Food-Grade Spikenard Oil
January 18, 2013 9:33 AM   Subscribe

Is spikenard inherently unsafe for human consumption? If not, where can I get some food-grade spikenard oil? If so, what is the closest equivalent spice?
posted by jedicus to Food & Drink (5 answers total) 1 user marked this as a favorite
The MSDS says "May be harmful if swallowed."
posted by Chocolate Pickle at 9:57 AM on January 18, 2013

Spikenard root is what you want for seasoning (actually a rhizome, like ginger) - it's available online. You can probably make your own infusion from that if you want it in oil form.
posted by Slap*Happy at 10:56 AM on January 18, 2013 [2 favorites]

Response by poster: I should qualify that I mean Nardostachys jatamansi not Aralia racemosa. The FDA lists "spikenard extract" in EAFUS, but that refers to A. racemosa extract. I'm having trouble finding information on N. jatamansi. There are places selling the root, which is probably the way to go assuming it's food safe in general, but so far I can't tell if it is or not. The Byzantines used it in spiced wine, but people ate lots of crazy stuff a thousand years ago.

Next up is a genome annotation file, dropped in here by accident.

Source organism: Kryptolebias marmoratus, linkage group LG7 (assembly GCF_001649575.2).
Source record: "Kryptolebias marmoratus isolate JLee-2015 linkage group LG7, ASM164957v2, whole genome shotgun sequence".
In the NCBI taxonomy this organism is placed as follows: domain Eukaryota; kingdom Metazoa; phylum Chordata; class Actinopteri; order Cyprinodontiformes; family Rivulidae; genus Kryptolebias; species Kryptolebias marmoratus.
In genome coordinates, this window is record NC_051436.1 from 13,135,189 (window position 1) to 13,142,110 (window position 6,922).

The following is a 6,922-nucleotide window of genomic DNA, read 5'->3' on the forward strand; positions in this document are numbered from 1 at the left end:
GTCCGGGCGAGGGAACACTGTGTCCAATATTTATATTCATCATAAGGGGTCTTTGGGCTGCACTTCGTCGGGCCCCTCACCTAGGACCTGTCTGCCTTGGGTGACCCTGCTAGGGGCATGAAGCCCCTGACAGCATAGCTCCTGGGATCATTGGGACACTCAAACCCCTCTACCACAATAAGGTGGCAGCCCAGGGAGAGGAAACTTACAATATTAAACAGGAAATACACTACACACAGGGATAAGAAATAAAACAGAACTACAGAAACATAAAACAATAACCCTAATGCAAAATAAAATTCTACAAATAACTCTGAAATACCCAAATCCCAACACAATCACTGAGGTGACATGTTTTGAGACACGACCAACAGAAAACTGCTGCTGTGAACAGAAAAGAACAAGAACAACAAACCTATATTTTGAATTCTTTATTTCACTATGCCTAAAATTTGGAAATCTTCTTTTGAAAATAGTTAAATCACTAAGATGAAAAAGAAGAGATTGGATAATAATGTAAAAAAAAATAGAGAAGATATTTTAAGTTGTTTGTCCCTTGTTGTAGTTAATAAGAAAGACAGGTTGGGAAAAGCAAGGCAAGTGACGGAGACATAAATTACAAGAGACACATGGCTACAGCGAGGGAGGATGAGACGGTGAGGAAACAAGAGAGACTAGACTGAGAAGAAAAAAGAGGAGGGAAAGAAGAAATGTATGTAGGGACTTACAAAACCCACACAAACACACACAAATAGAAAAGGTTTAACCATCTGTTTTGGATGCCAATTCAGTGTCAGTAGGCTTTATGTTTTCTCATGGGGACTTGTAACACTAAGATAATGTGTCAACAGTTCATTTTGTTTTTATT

posted by jedicus at 2:09 PM on January 18, 2013

Best answer: Here's an MSDS for Nardostachys jatamansi.


Which suggests that the answer is still "No".
posted by Chocolate Pickle at 3:28 PM on January 18, 2013 [1 favorite]

Response by poster: I have an unsubstantiated hunch that it's probably food safe when used in its rhizome form or if a small amount of essential oil is used for flavoring, but that (like most essential oils) it isn't safe to eat the pure stuff. Nonetheless, since the only official-type statement available points away from eating it, I will steer clear.
posted by jedicus at 8:25 AM on January 21, 2013

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